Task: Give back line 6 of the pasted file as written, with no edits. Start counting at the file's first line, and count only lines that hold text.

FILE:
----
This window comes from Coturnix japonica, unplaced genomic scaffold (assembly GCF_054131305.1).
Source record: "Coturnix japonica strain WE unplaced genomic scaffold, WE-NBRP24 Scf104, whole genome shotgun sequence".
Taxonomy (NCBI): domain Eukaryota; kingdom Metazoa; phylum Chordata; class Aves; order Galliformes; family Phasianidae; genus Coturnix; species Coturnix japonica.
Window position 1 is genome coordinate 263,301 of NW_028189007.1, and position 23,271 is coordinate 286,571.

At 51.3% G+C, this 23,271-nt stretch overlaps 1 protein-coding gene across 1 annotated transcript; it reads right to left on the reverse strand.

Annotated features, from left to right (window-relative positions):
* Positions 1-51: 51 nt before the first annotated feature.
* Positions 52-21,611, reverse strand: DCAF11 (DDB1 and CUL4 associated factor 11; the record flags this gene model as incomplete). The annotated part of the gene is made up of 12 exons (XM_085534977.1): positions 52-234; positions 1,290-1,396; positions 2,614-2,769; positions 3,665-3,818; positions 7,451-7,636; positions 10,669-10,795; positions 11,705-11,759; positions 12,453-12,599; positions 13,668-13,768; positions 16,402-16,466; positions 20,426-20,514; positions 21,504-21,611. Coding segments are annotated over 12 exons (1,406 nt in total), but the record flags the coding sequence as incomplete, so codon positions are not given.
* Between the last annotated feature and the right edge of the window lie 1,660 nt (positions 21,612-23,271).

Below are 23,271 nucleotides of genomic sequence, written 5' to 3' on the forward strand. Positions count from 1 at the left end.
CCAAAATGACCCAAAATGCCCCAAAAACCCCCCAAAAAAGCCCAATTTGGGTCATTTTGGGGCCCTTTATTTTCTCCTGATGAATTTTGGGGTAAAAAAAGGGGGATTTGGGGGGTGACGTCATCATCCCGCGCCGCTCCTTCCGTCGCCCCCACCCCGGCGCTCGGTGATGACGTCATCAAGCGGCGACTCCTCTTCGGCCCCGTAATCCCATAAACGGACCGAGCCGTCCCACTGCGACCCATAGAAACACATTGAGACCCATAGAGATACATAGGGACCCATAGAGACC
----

Annotated features, from left to right (window-relative positions):